5 February 16 | Chad W. Post

For anyone who missed this in my earlier posts, the fiction book for February’s Reading the World Book Club is On the Edge by Rafael Chirbes, which is translated from the Spanish by Margaret Jull Costa and published by New Directions.

As a way of introducing Chirbes, I thought I’d post this bio and interview from A Thousand Forests in One Acorn, an anthology of Spanish-language writers Open Letter published in the fall of 2014 featuring the first of Chirbes’s writing to appear in English translation. The principle idea of the book is that each of the included literary masters select the best thing s/he has ever written. (In Chirbes’s case, he selected part of Crematorio.) Prefacing these excerpts are long biographies situating the writer, and a short interview in which each author answers a few standard questions about their influences and why they chose the section they did. That’s what’s posted below.

From A Thousand Forests in One Acorn, edited by Valerie Miles:

Rafael Chirbes is an author who has been creating his work—indispensable to understanding Spain’s recent history—in the shadows. Born the 27th of June, 1949, in Tabernes de Valldigna, in the province of Valencia. He is the son of a republican family, but above all a child of the post-war—social and historical conscience have marked both his life and his writing. From the age of eight, he studied in schools for the orphans of railway workers, and he spent parts of his childhood and adolescence in Ávila, León, and Salamanca. When he was sixteen, he left for Madrid, where he got a degree in Modern and Contemporary History, perhaps to better understand that particular time in history (the second half of the twentieth century) of which he considered himself a product, that moment when a generation—his—succumbed to “chronic amnesia” right when they took power.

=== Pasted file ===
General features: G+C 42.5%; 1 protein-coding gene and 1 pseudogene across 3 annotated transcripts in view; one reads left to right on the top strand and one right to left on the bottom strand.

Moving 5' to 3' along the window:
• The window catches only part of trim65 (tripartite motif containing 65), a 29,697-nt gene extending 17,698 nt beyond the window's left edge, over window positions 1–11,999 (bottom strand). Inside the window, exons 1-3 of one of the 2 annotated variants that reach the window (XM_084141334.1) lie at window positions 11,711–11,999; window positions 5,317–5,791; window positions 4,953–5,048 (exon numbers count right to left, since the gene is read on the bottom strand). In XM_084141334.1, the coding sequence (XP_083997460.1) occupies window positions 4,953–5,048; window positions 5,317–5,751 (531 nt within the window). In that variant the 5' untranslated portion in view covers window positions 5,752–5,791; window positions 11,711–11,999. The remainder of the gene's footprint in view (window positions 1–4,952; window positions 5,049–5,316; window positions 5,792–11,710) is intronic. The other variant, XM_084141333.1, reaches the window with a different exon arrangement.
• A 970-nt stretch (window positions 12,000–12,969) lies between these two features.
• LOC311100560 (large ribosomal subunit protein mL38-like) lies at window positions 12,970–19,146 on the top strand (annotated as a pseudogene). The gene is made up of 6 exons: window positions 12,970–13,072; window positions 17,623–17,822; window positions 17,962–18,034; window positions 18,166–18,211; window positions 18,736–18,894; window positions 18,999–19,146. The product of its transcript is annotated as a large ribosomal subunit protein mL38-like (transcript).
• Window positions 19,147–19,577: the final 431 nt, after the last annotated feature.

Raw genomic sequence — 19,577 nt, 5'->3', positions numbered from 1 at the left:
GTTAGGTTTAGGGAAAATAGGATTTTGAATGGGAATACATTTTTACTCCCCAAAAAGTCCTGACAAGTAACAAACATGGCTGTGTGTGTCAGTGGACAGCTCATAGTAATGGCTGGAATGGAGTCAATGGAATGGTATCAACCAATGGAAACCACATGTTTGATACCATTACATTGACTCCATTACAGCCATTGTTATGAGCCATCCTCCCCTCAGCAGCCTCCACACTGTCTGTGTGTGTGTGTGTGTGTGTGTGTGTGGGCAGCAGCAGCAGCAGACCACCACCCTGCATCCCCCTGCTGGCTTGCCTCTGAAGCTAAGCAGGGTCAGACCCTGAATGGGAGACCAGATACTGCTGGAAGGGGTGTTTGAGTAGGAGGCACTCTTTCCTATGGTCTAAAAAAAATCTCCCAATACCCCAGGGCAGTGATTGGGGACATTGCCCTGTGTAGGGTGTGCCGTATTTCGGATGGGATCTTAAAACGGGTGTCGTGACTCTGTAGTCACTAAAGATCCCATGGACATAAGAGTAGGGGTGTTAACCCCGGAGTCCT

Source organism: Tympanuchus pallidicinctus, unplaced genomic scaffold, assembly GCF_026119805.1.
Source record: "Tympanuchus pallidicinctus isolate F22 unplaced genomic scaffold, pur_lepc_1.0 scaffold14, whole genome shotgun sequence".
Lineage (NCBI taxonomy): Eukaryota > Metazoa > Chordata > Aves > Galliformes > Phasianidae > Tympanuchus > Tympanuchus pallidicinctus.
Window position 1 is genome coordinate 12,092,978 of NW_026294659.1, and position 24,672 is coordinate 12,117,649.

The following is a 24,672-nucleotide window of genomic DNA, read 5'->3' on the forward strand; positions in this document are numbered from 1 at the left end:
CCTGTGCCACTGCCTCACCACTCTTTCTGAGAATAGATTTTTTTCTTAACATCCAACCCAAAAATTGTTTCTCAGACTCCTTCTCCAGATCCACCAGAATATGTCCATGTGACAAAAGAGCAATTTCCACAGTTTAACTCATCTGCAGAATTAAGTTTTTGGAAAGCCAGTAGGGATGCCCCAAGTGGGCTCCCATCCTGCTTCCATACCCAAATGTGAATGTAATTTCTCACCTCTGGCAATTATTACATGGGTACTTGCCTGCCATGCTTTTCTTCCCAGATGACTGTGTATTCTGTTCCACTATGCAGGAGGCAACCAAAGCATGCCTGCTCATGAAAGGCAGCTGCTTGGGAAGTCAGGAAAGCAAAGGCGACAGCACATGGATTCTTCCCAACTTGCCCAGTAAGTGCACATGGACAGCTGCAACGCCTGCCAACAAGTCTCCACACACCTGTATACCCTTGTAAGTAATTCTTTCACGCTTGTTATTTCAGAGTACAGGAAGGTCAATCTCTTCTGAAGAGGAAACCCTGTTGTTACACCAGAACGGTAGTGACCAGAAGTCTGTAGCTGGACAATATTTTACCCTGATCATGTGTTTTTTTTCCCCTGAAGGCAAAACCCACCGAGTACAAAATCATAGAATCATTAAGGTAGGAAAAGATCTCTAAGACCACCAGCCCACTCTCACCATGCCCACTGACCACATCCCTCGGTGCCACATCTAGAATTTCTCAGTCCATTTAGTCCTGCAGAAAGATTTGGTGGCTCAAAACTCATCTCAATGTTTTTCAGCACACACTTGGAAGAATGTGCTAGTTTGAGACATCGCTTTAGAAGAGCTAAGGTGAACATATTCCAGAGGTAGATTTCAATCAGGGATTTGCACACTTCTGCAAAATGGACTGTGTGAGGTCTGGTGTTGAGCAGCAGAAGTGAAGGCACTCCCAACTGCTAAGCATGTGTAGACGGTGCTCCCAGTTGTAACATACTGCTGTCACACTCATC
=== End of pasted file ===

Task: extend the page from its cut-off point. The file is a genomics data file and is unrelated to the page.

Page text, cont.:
An insatiable reader, he worked for several years in bookstores and spent others writing literary criticism. Then he lived in Morocco (where he was a Spanish teacher), Paris, Barcelona, La Coruña, and Extremadura, and finally he went back to his city of birth, Valencia. For years he did various journalistic activities; writing restaurant reviews for the magazine Sobremesa and travel reports. It wasn’t until he was thirty-nine, in 1988, that he became known as a writer. His first novel, Mimoun, was a finalist for the Premio Herralde. Since then, Chirbes has published eight novels that have composed a bitter portrayal of modern-day Spain, blending realism and introspection, history and story, in what the author defines as “a boomerang effect”: you have to look behind you to get back to the present. Rafael Chirbes’s novels are populated with individuals who long to change history and who, nevertheless, end up succumbing, confronting the impossibility of intervening in anything, torn away toward the end of the world; revolutionaries who shield themselves behind a historical past in order to justify their uselessness in the present.

After publishing En la lucha final (1991), La buena letra (1992), and Los disparos del cazador (1994), in 1996 appeared La larga marcha, a novel that along with La caída de Madrid (2000) and Los viejos amigos (2003) formed a trilogy about Spanish society from post-war times, through the Transition. The ethical sensibility in Chirbes’s writing consists precisely in situating the reader in front of a moral conflict, forcing the reader to take part. Through his minutely detailed stories, the minature world of his characters, Rafael Chirbes manages to shed light on the mechanisms that make the real world run. In his most recently published novel, Crematorio (for which he received the Premio Nacional de la Crítica and the Premio Dulce Chacón), he depicts a world adrift, eaten away by corruption and speculation, where that game of masking the real within the fictional becomes rawer and savager. Skeptical and happy, he has accepted the recognition with his characteristic discretion, which serves him so well in Beniarbieg, a small Valencian town, where he currently lives, far away from literary cliques.